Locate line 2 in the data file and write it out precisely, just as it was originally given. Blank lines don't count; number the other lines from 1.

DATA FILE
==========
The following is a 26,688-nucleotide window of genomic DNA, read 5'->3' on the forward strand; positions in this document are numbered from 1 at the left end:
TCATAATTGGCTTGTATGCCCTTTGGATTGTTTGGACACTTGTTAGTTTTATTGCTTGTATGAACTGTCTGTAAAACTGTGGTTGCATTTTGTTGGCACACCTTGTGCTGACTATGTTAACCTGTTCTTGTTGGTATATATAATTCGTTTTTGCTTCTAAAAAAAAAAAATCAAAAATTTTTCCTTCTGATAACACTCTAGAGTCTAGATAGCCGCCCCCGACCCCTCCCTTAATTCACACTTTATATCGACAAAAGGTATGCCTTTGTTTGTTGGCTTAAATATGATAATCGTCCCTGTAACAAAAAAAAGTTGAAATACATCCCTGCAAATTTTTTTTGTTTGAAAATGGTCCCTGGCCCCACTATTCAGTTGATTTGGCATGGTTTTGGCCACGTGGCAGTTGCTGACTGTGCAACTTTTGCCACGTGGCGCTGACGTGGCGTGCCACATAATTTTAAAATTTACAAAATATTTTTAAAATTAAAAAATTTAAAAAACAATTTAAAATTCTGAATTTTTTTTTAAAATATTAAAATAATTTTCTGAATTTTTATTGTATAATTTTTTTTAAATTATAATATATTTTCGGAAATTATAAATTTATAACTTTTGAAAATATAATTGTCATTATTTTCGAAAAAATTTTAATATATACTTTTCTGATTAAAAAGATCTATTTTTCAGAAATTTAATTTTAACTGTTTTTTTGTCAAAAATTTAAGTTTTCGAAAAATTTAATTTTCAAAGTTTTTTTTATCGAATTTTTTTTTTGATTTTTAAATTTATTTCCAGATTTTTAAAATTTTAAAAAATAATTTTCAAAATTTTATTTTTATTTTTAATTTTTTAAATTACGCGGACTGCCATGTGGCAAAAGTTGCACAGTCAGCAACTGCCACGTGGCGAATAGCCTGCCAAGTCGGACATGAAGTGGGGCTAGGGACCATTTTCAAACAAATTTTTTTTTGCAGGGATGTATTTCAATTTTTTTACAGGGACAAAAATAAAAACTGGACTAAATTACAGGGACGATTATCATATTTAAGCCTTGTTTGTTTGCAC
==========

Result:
TCATAATTGGCTTGTATGCCCTTTGGATTGTTTGGACACTTGTTAGTTTTATTGCTTGTATGAACTGTCTGTAAAACTGTGGTTGCATTTTGTTGGCACACCTTGTGCTGACTATGTTAACCTGTTCTTGTTGGTATATATAATTCGTTTTTGCTTCTAAAAAAAAAAAATCAAAAATTTTTCCTTCTGATAACACTCTAGAGTCTAGATAGCCGCCCCCGACCCCTCCCTTAATTCACACTTTATATCGACAAAAGGTATGCCTTTGTTTGTTGGCTTAAATATGATAATCGTCCCTGTAACAAAAAAAAGTTGAAATACATCCCTGCAAATTTTTTTTGTTTGAAAATGGTCCCTGGCCCCACTATTCAGTTGATTTGGCATGGTTTTGGCCACGTGGCAGTTGCTGACTGTGCAACTTTTGCCACGTGGCGCTGACGTGGCGTGCCACATAATTTTAAAATTTACAAAATATTTTTAAAATTAAAAAATTTAAAAAACAATTTAAAATTCTGAATTTTTTTTTAAAATATTAAAATAATTTTCTGAATTTTTATTGTATAATTTTTTTTAAATTATAATATATTTTCGGAAATTATAAATTTATAACTTTTGAAAATATAATTGTCATTATTTTCGAAAAAATTTTAATATATACTTTTCTGATTAAAAAGATCTATTTTTCAGAAATTTAATTTTAACTGTTTTTTTGTCAAAAATTTAAGTTTTCGAAAAATTTAATTTTCAAAGTTTTTTTTATCGAATTTTTTTTTTGATTTTTAAATTTATTTCCAGATTTTTAAAATTTTAAAAAATAATTTTCAAAATTTTATTTTTATTTTTAATTTTTTAAATTACGCGGACTGCCATGTGGCAAAAGTTGCACAGTCAGCAACTGCCACGTGGCGAATAGCCTGCCAAGTCGGACATGAAGTGGGGCTAGGGACCATTTTCAAACAAATTTTTTTTTGCAGGGATGTATTTCAATTTTTTTACAGGGACAAAAATAAAAACTGGACTAAATTACAGGGACGATTATCATATTTAAGCCTTGTTTGTTTGCAC